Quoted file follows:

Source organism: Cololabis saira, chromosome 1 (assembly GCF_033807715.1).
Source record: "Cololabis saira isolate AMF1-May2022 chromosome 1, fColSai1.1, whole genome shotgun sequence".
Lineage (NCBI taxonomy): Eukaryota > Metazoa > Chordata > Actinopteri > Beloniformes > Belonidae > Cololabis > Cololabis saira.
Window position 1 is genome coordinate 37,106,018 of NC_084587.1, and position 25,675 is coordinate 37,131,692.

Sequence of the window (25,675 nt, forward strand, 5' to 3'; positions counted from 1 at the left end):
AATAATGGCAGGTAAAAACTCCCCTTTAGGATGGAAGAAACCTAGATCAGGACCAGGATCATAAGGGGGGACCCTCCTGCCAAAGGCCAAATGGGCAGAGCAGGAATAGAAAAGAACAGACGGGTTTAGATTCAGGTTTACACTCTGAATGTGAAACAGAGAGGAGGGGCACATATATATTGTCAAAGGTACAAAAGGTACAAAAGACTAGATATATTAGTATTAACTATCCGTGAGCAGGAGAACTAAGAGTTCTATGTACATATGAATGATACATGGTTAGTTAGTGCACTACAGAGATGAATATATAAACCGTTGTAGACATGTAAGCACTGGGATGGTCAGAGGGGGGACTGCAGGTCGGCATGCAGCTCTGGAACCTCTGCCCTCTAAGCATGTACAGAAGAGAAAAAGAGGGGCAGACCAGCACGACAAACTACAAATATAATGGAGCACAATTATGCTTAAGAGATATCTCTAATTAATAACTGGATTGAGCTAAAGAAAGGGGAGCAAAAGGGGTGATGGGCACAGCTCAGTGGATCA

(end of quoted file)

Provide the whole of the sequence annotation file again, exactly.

Source organism: Cololabis saira, chromosome 1 (assembly GCF_033807715.1).
Source record: "Cololabis saira isolate AMF1-May2022 chromosome 1, fColSai1.1, whole genome shotgun sequence".
Lineage (NCBI taxonomy): Eukaryota > Metazoa > Chordata > Actinopteri > Beloniformes > Belonidae > Cololabis > Cololabis saira.
Window position 1 is genome coordinate 37,106,018 of NC_084587.1, and position 25,675 is coordinate 37,131,692.

Sequence of the window (25,675 nt, forward strand, 5' to 3'; positions counted from 1 at the left end):
AATAATGGCAGGTAAAAACTCCCCTTTAGGATGGAAGAAACCTAGATCAGGACCAGGATCATAAGGGGGGACCCTCCTGCCAAAGGCCAAATGGGCAGAGCAGGAATAGAAAAGAACAGACGGGTTTAGATTCAGGTTTACACTCTGAATGTGAAACAGAGAGGAGGGGCACATATATATTGTCAAAGGTACAAAAGGTACAAAAGACTAGATATATTAGTATTAACTATCCGTGAGCAGGAGAACTAAGAGTTCTATGTACATATGAATGATACATGGTTAGTTAGTGCACTACAGAGATGAATATATAAACCGTTGTAGACATGTAAGCACTGGGATGGTCAGAGGGGGGACTGCAGGTCGGCATGCAGCTCTGGAACCTCTGCCCTCTAAGCATGTACAGAAGAGAAAAAGAGGGGCAGACCAGCACGACAAACTACAAATATAATGGAGCACAATTATGCTTAAGAGATATCTCTAATTAATAACTGGATTGAGCTAAAGAAAGGGGAGCAAAAGGGGTGATGGGCACAGCTCAGTGGATCA